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Resignations could come as early as this week
Christopher Hume – Toronto Star
Plans to build a sports complex on the Lower Don Lands have the Waterfront Design Review Panel so upset that all 12 members are preparing to resign if it goes ahead.
Those resignations could come as early as this week.
The blue-ribbon volunteer panel was created amidst much fanfare in 2005. Its members include some of the most respected architects, landscape architects and engineers in Canada.
Sources tell the Star that a letter of resignation has already been drawn up. It makes clear that if the city proceeds with the $32-million facility, which includes four ice pads and surface parking for 440 cars, it will have no choice but to sever ties with Waterfront Toronto.
Just weeks ago, respected planner, Ken Greenberg, resigned over the same athletic complex.
The major issue is location: the city wants to build the facility on land that has been set aside for a sustainable, transit-oriented, mixed-use neighbourhood. Details of that plan are now being refined by a team selected through an international design competition held in 2007. Though the scheme will not be realized for years, perhaps decades, the sports proposal would essentially render the plan useless.
According to a member of the design review panel, there are other waterfront sites where such a facility could be accommodated, but not on the Lower Don Lands.
Waterfront Toronto, the agency created in 2001 by the three levels of government to oversee waterfront revitalization, has said that the facility is not its “preferred option.”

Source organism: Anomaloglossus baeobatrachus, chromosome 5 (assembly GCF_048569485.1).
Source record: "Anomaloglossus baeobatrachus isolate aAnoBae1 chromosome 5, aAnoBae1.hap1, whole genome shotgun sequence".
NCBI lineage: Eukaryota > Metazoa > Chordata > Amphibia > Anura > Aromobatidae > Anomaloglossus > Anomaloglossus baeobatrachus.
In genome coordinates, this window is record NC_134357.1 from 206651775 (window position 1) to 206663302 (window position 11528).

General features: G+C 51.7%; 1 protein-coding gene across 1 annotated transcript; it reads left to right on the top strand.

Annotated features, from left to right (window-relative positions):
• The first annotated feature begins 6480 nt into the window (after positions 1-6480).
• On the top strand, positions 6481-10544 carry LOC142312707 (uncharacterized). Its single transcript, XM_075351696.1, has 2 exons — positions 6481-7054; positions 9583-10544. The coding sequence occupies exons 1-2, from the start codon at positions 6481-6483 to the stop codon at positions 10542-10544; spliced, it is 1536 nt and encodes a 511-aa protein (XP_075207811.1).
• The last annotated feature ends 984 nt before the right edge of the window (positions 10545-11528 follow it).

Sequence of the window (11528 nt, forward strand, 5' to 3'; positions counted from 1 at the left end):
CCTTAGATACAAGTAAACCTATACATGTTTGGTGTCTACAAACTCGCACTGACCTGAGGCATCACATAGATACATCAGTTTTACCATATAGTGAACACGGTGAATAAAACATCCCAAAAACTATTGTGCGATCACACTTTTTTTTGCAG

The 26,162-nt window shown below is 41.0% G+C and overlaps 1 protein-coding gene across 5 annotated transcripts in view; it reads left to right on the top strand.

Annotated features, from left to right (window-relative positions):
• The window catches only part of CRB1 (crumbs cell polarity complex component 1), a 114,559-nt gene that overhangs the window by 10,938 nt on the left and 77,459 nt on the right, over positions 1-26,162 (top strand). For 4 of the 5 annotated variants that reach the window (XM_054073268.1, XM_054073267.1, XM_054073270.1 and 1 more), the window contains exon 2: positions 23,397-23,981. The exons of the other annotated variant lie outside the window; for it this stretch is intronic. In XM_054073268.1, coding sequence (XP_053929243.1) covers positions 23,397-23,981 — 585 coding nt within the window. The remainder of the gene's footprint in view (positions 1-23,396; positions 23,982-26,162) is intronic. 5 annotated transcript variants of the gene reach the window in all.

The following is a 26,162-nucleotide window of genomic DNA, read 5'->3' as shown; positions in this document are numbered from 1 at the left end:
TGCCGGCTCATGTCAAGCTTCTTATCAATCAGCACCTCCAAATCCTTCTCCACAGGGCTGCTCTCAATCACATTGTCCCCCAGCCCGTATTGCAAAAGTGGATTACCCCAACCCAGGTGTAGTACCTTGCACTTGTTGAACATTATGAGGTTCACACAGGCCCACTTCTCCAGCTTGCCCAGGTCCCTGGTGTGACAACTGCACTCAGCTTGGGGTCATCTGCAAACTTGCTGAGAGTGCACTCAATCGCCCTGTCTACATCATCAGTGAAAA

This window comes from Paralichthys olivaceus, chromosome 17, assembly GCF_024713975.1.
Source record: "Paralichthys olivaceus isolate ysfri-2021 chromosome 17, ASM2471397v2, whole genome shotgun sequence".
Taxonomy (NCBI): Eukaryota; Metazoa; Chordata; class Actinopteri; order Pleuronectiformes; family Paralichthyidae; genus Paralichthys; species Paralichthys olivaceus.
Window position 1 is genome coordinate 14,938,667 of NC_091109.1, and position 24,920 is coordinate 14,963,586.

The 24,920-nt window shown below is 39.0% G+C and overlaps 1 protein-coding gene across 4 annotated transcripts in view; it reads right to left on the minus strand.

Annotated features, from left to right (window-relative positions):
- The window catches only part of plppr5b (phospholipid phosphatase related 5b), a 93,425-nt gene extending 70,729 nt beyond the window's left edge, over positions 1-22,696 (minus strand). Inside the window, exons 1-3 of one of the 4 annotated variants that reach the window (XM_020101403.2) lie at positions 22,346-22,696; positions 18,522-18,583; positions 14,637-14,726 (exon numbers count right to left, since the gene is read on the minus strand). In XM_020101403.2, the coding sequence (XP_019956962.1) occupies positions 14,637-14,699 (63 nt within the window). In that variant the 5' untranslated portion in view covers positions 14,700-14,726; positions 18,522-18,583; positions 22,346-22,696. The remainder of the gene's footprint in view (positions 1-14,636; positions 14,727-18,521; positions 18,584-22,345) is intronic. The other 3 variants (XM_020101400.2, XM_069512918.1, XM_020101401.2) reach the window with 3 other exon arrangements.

The main champions of the athletic centre are Toronto Mayor David Miller and a deputy city manager named Richard Butts. They have clearly opted for expediency over excellence.
Butts, a career bureaucrat whose background is in garbage collection, has consistently rejected advice from Waterfront Toronto as well as independent planners.
The mayor, on the other hand, fought hard to be appointed to the board of Waterfront Toronto. But as one panel member put it, “Miller just doesn’t get it. He has become an obstacle.”
Three years ago, the city embarrassed the panel by overriding its objections to the Corus office building now nearing completion at the foot of Jarvis St. Despite the panel’s criticism that the building lacked the architectural quality appropriate for the first new construction on the waterfront, the project went ahead.
It was designed by Toronto architect Jack Diamond, who served as a campaign manager on Miller’s first mayoral run in 2003.
From the start, however, many observers argued that Waterfront Toronto doesn’t have the powers needed to fulfill its mandate. Without the ability to borrow money against the future value of its lands, it must forever wait for government funding. Given current economic conditions, that won’t be forthcoming anytime soon. The $1.5 billion promised a decade ago has now been largely committed and the agency is all but broke.
As a result, plans that would have transformed the bottom end of the city are now quietly being cut back or dropped altogether.
The design review panel will meet on Wednesday to discuss the athletic complex and other issues. By then, sources say, the letter of mass resignation will have been signed by all members.
For Miller, these developments will call into question his self-styled role as one of the greenest mayors in North America. It was he who lobbied to get the waterfront named one of 17 “large-scale urban projects” designated by the Clinton Foundation as “climate positive communities.”
But in a few short years we’ve gone from that to planning parking lots on waterfront land the city once touted as potentially the most desirable real estate in Toronto.